The Wim Hof Method, healing body and mind through structured breath practice and cold exposure, is a hot trend in BoCo (and beyond).


By Robyn Griggs Lawrence
Photos by Heidi Andringa


Boulder native Andre Hamm was living his dream, training to slopestyle ski in the 2018 Olympics, when a head injury sent his life sideways. He went to chiropractors, massage therapists, acupuncturists and a cranial-sacral therapist, but nothing could help him shake the headache, brain fog and trauma-induced obsessive-compulsive disorder that developed after his fall.

Pam Andringa takes to the ice bath like a pro during a Wim Hof Method workshop in Boulder.

During the pandemic, Hamm started exploring the Wim Hof Method (WHM), which consists of a breathing practice, cold-exposure therapy and meditation. Developed by Dutch athlete Wim Hof, who is known as “Iceman” for his almost superhuman ability to withstand freezing temperatures, the WHM is said to heal the body by reducing inflammation and normalizing hormones while relieving stress and improving sports performance. It’s popular among professional athletes, including tennis player Novak Djokovic, surfer Laird Hamilton and UFC fighter Alistair Overeem, and is becoming more widely adopted by wellness seekers around the world.

With the help of a WHM app, Hamm started practicing the breathing, which involves taking a powerful breath through the nose and releasing it through the mouth for 30 to 40 repetitions, expelling all but about 10 percent of the air from the lungs and holding the remaining breath for as long as possible, then inhaling and holding the breath for at least 15 seconds. He also began taking daily plunges in a garbage can filled with ice-cold water. (Cold exposure, another key pillar of the WHM, can also be accomplished through cold showers.)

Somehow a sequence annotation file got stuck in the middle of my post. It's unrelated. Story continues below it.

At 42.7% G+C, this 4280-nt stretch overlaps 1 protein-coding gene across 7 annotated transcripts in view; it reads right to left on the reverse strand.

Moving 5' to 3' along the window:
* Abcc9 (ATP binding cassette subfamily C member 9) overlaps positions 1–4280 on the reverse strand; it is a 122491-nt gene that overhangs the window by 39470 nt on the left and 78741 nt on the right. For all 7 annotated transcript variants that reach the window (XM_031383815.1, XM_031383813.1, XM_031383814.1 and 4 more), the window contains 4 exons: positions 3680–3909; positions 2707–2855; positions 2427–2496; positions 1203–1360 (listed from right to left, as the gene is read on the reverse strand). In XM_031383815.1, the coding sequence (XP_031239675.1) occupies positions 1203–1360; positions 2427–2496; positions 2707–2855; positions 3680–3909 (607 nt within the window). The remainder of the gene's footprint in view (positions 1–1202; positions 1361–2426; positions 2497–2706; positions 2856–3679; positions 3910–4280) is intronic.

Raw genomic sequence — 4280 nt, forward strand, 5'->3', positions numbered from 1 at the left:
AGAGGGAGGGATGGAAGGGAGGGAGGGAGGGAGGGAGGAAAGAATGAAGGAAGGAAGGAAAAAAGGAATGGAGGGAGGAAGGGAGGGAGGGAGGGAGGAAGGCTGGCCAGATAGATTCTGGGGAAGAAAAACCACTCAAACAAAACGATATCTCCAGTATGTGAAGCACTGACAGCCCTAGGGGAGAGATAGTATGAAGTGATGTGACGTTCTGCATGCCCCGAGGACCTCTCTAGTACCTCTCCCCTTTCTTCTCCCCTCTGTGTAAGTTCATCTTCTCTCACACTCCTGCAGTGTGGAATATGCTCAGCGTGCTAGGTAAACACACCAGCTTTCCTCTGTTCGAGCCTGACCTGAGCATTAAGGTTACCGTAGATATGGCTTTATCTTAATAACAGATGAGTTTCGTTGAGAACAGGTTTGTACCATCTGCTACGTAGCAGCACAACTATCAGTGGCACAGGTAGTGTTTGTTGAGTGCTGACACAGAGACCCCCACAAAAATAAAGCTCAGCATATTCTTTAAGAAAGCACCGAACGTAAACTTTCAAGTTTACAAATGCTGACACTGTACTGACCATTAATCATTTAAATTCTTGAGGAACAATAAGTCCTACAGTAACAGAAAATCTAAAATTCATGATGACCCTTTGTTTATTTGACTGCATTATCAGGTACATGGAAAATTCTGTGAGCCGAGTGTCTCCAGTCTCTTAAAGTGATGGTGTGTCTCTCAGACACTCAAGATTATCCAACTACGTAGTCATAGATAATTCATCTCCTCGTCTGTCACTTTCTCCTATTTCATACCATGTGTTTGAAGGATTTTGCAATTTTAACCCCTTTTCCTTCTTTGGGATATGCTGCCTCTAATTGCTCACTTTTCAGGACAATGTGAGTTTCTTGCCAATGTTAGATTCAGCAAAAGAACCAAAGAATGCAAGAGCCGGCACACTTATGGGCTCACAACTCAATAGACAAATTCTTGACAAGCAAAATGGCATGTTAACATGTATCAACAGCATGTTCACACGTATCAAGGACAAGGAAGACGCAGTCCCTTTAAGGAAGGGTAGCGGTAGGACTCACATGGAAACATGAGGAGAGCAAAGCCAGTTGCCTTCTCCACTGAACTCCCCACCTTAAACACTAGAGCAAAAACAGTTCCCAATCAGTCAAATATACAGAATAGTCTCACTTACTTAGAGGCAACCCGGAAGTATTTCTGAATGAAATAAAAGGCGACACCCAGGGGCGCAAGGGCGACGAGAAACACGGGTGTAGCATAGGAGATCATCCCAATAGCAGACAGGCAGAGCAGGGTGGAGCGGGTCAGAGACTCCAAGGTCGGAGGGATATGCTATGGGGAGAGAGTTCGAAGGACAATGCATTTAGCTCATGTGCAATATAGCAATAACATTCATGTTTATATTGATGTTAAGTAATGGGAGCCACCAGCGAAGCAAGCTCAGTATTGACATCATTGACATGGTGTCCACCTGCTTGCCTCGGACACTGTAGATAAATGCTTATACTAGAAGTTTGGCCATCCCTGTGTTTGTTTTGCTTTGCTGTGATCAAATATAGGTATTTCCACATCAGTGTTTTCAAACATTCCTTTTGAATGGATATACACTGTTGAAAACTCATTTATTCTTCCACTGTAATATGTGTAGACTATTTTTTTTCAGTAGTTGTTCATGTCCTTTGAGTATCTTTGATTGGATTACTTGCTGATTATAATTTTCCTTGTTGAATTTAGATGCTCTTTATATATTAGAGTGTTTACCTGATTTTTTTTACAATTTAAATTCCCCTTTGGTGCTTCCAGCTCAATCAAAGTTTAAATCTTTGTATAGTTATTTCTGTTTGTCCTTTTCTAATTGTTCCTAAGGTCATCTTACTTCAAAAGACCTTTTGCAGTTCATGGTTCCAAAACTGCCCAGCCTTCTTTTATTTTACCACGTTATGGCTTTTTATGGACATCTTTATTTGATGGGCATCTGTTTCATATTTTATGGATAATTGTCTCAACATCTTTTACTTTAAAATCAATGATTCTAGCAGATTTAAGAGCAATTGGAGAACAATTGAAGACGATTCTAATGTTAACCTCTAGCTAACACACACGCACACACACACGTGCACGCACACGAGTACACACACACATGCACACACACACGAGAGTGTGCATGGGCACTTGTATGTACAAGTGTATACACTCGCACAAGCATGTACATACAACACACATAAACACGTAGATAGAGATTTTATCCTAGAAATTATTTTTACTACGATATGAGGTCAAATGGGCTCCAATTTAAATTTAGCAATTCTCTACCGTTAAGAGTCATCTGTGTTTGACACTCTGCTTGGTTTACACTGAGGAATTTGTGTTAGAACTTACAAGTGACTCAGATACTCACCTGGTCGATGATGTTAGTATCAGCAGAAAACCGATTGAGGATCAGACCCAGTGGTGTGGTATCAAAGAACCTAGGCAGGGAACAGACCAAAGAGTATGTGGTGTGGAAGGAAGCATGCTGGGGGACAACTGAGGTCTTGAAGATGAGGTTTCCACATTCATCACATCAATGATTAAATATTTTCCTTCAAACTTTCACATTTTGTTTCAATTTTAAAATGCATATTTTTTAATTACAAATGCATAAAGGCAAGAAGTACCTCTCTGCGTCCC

“I was so impressed by the way I was able to make myself feel good during this really challenging time,” Hamm says. “It was so freeing. There’s no escaping the stresses of being human, of day-to-day life, but it was incredibly empowering and uplifting to feel this groundedness within me—this freedom, this feeling of space.”

WHM breathing causes oxygen to reach deeply into the body and reawaken the limbic system, which is located in the brain stem and processes memory and emotions. Wim Hof proponents believe it also stimulates the autonomous nervous system by releasing adrenaline and causes the body to become more alkaline, eliminating the acidity that can cause disease.

Cold therapy—which has been used medicinally for thousands of years—stimulates the sympathetic and parasympathetic nervous systems, triggers the release of feel-good hormones such as norepinephrine and reduces full-body inflammation.

Andre Hamm coaches his dad, John Hamm, through an ice bath.


“Scientifically, what’s been shown is the magnificent way the method can tame inflammation, which is at the core of so many of the diseases that plague us today, from heart disease to depression to autoimmune disease,” Hamm says.

Inspired by what the WHM did for him, Hamm got certified as a WHM instructor and now offers workshops at Yellow Barn Farm in Longmont.

“I know how this practice makes me feel,” Hamm says. “If I can help someone else feel that way and get the benefits I’m getting, that’s enough for me. This technique is really powerful, and I’m passionate about sharing it.”



Learn more about the Wim Hof Method, find events and workshops in your area, and download the app at

A Wim Hof Meetup group practices breathing exercises and cold-water immersion in Boulder Creek. For more information, visit

In The Wim Hof Method: Activate Your Full Human Potential (Sounds True, 2022), Wim Hof details the three pillars of his method: breath, cold and mindset.

Information about Wim Hof instructor Andre Hamm’s workshops, online breathwork classes and private coaching is at


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